Portugal, Holland, Britain and Spain have prevented the European Union from making an apology in Durban. Their position is shared by the United States, which has pulled out of the conference, leaving behind only its consul-general in Durban.

The Europeans want the African nations to be content with a simple "expression of remorse", falling some way short of a full apology.

But Africa insists on an apology and means of ensuring that nothing similar ever happens again.

"Once slavery and colonialism are regarded as crimes against humanity, that's a way of preventing any repetition, since anyone who committed such practices would be committing a crime against humanity", said Simao.

Western fears, he added, were based on the fact that international law envisages very heavy penalties for crimes against humanity.

But there are also fears arising from demands from the African diaspora that the descendants of slaves, now living in the Americas, should be compensated for the evils of the past. In an attempt to unblock the situation, the African group has been holding a series of meetings at the conference trying to iron out common positions, said Simao.

African attentions are also focused on the form that any future compensation should take. Many countries, including Mozambique, argue for increased Western development aid for Africa.

"The question is one of helping African countries do what they did not do in the past because of colonialism", said Simao.

"No-one is claiming that African countries have not made mistakes. But the major reasons they are not developed have to do with colonialism". "Development opportunities were lost because of slavery, the slave trade and colonisation", argued Simao. "We want a mechanism for repairing this damage. This is the African position, which is a position to be negotiated with everybody else".

President Chissano visits Catembe

The Mozambican government intends to draw up a new plan for expanding Maputo southward, from the settlement of Catembe, on the other side of the Bay of Maputo.

Revealing this during a meeting with Catembe residents on 5 September, President Joaquim Chissano made clear that the government has discarded the original colonial scheme for Catembe, which was drawn up in 1972, three years before the country's independence.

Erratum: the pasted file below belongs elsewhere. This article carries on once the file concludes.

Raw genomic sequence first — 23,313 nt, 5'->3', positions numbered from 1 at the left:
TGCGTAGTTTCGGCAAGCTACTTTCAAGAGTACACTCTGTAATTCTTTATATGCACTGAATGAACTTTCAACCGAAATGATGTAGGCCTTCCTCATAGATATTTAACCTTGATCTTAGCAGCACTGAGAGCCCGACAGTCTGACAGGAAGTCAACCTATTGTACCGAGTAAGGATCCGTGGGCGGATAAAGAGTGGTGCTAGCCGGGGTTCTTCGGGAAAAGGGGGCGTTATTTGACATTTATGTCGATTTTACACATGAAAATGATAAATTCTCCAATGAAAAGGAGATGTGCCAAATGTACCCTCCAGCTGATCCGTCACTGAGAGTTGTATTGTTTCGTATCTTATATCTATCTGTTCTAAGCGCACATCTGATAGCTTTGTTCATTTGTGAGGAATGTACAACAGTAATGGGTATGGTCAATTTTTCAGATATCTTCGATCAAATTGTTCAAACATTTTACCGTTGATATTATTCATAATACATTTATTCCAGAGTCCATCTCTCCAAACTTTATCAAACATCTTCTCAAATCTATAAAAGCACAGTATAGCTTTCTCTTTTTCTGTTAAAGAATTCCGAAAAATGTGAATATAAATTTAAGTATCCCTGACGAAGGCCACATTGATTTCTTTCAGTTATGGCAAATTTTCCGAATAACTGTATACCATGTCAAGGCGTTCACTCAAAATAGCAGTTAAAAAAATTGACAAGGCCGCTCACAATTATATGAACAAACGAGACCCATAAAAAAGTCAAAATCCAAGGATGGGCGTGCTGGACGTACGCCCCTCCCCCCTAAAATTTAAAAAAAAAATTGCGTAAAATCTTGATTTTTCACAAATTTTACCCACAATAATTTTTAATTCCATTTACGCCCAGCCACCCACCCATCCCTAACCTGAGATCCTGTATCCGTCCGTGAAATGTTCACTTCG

To reach Catembe often involves lengthy waits for a ferry, with the boat trip itself lasting 10 to 15 minutes. The government is convinced that Catembe cannot be developed properly while the ferry remains the only way of getting there.

It is therefore in contact with international funding agencies for the construction of a bridge spanning the bay. The indications are that China is interested in building such a bridge. The Minister of Public Works, Roberto White, who accompanied President Chissano to Catembe told residents that when he visited China recently the Chinese authorities assured him that they were willing to finance the bridge. Preliminary studies are now under way into exactly how the money is to be raised and used.

President tours Maputo

President Joaquim Chissano said on 3 September that the problems faced by the country's capital, Maputo, derive from the way in which the city was designed.

"This city looks very attractive to the eyes of visitors", said President Chissano, but in reality it was "full of defects".

He was speaking at a meeting with the Maputo city council and municipal assembly, at the start of four days of intensive work in the city suburbs, where the President will be looking at problems that are not obvious in the tree-lined avenues of the centre of Maputo.

President Chissano said that Maputo had been designed for a certain number of people, and initially no plans had been made for expanding the city. Hence its current state of overcrowding, and poor sanitation.

Furthermore, part of the city was built on top of a swamp, which is why downtown Maputo, near the port, is regularly flooded during the rainy season.

Under colonialism suburbs were allowed to spring up in unsuitable areas which presented serious problems of stormwater drainage.